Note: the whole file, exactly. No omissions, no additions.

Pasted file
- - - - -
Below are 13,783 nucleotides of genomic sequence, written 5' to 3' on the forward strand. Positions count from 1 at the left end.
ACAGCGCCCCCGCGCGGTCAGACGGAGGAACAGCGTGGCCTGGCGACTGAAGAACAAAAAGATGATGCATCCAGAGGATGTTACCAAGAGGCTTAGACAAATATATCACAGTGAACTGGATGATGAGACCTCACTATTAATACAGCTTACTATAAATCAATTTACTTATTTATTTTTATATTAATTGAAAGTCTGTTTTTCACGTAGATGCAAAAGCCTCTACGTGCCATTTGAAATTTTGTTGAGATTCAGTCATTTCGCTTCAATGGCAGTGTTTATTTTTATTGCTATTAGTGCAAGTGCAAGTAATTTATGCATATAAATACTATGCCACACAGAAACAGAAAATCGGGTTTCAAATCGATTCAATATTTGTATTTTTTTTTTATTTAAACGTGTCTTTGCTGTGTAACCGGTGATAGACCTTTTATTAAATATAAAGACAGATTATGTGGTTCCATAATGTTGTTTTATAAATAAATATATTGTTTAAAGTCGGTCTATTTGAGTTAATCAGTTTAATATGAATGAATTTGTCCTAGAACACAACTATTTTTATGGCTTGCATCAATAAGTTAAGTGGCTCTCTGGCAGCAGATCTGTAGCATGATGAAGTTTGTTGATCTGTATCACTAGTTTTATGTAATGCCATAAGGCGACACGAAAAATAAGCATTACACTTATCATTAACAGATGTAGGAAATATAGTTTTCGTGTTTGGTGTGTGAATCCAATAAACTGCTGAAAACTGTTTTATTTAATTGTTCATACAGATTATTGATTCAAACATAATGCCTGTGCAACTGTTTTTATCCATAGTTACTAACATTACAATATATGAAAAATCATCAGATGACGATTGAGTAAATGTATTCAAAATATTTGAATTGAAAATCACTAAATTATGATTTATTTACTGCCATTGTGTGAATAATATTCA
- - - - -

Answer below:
Below are 13,783 nucleotides of genomic sequence, written 5' to 3' on the forward strand. Positions count from 1 at the left end.
ACAGCGCCCCCGCGCGGTCAGACGGAGGAACAGCGTGGCCTGGCGACTGAAGAACAAAAAGATGATGCATCCAGAGGATGTTACCAAGAGGCTTAGACAAATATATCACAGTGAACTGGATGATGAGACCTCACTATTAATACAGCTTACTATAAATCAATTTACTTATTTATTTTTATATTAATTGAAAGTCTGTTTTTCACGTAGATGCAAAAGCCTCTACGTGCCATTTGAAATTTTGTTGAGATTCAGTCATTTCGCTTCAATGGCAGTGTTTATTTTTATTGCTATTAGTGCAAGTGCAAGTAATTTATGCATATAAATACTATGCCACACAGAAACAGAAAATCGGGTTTCAAATCGATTCAATATTTGTATTTTTTTTTTATTTAAACGTGTCTTTGCTGTGTAACCGGTGATAGACCTTTTATTAAATATAAAGACAGATTATGTGGTTCCATAATGTTGTTTTATAAATAAATATATTGTTTAAAGTCGGTCTATTTGAGTTAATCAGTTTAATATGAATGAATTTGTCCTAGAACACAACTATTTTTATGGCTTGCATCAATAAGTTAAGTGGCTCTCTGGCAGCAGATCTGTAGCATGATGAAGTTTGTTGATCTGTATCACTAGTTTTATGTAATGCCATAAGGCGACACGAAAAATAAGCATTACACTTATCATTAACAGATGTAGGAAATATAGTTTTCGTGTTTGGTGTGTGAATCCAATAAACTGCTGAAAACTGTTTTATTTAATTGTTCATACAGATTATTGATTCAAACATAATGCCTGTGCAACTGTTTTTATCCATAGTTACTAACATTACAATATATGAAAAATCATCAGATGACGATTGAGTAAATGTATTCAAAATATTTGAATTGAAAATCACTAAATTATGATTTATTTACTGCCATTGTGTGAATAATATTCA